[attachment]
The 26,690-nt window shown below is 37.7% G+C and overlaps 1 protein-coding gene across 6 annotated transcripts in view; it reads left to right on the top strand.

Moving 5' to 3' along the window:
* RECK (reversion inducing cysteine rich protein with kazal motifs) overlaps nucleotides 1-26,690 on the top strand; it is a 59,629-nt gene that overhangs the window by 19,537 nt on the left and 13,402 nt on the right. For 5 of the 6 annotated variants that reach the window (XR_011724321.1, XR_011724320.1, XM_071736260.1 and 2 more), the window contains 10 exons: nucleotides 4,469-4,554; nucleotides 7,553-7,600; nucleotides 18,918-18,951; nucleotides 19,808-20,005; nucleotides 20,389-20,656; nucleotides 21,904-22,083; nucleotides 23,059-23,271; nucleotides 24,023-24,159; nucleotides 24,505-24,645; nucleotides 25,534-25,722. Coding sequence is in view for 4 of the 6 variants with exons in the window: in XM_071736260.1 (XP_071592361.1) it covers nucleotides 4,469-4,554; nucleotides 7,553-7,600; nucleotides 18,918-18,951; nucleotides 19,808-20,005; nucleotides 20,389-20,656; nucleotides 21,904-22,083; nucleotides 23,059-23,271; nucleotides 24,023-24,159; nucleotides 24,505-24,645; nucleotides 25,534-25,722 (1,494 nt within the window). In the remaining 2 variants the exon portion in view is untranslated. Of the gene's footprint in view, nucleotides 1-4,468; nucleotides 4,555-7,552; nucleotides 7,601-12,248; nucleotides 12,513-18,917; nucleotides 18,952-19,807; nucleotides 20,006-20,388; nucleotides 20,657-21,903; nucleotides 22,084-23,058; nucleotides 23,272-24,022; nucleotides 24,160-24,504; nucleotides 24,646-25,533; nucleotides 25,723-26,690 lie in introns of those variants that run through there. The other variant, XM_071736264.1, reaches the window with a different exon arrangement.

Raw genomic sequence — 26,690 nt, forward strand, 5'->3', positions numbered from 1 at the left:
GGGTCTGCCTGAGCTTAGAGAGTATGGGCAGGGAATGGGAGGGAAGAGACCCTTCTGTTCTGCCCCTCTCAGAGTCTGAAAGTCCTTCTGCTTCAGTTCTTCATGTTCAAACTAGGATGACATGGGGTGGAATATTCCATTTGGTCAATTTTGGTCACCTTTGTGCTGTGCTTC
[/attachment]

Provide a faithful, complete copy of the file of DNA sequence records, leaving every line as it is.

The 26,690-nt window shown below is 37.7% G+C and overlaps 1 protein-coding gene across 6 annotated transcripts in view; it reads left to right on the top strand.

Moving 5' to 3' along the window:
* RECK (reversion inducing cysteine rich protein with kazal motifs) overlaps nucleotides 1-26,690 on the top strand; it is a 59,629-nt gene that overhangs the window by 19,537 nt on the left and 13,402 nt on the right. For 5 of the 6 annotated variants that reach the window (XR_011724321.1, XR_011724320.1, XM_071736260.1 and 2 more), the window contains 10 exons: nucleotides 4,469-4,554; nucleotides 7,553-7,600; nucleotides 18,918-18,951; nucleotides 19,808-20,005; nucleotides 20,389-20,656; nucleotides 21,904-22,083; nucleotides 23,059-23,271; nucleotides 24,023-24,159; nucleotides 24,505-24,645; nucleotides 25,534-25,722. Coding sequence is in view for 4 of the 6 variants with exons in the window: in XM_071736260.1 (XP_071592361.1) it covers nucleotides 4,469-4,554; nucleotides 7,553-7,600; nucleotides 18,918-18,951; nucleotides 19,808-20,005; nucleotides 20,389-20,656; nucleotides 21,904-22,083; nucleotides 23,059-23,271; nucleotides 24,023-24,159; nucleotides 24,505-24,645; nucleotides 25,534-25,722 (1,494 nt within the window). In the remaining 2 variants the exon portion in view is untranslated. Of the gene's footprint in view, nucleotides 1-4,468; nucleotides 4,555-7,552; nucleotides 7,601-12,248; nucleotides 12,513-18,917; nucleotides 18,952-19,807; nucleotides 20,006-20,388; nucleotides 20,657-21,903; nucleotides 22,084-23,058; nucleotides 23,272-24,022; nucleotides 24,160-24,504; nucleotides 24,646-25,533; nucleotides 25,723-26,690 lie in introns of those variants that run through there. The other variant, XM_071736264.1, reaches the window with a different exon arrangement.

Raw genomic sequence — 26,690 nt, forward strand, 5'->3', positions numbered from 1 at the left:
GGGTCTGCCTGAGCTTAGAGAGTATGGGCAGGGAATGGGAGGGAAGAGACCCTTCTGTTCTGCCCCTCTCAGAGTCTGAAAGTCCTTCTGCTTCAGTTCTTCATGTTCAAACTAGGATGACATGGGGTGGAATATTCCATTTGGTCAATTTTGGTCACCTTTGTGCTGTGCTTC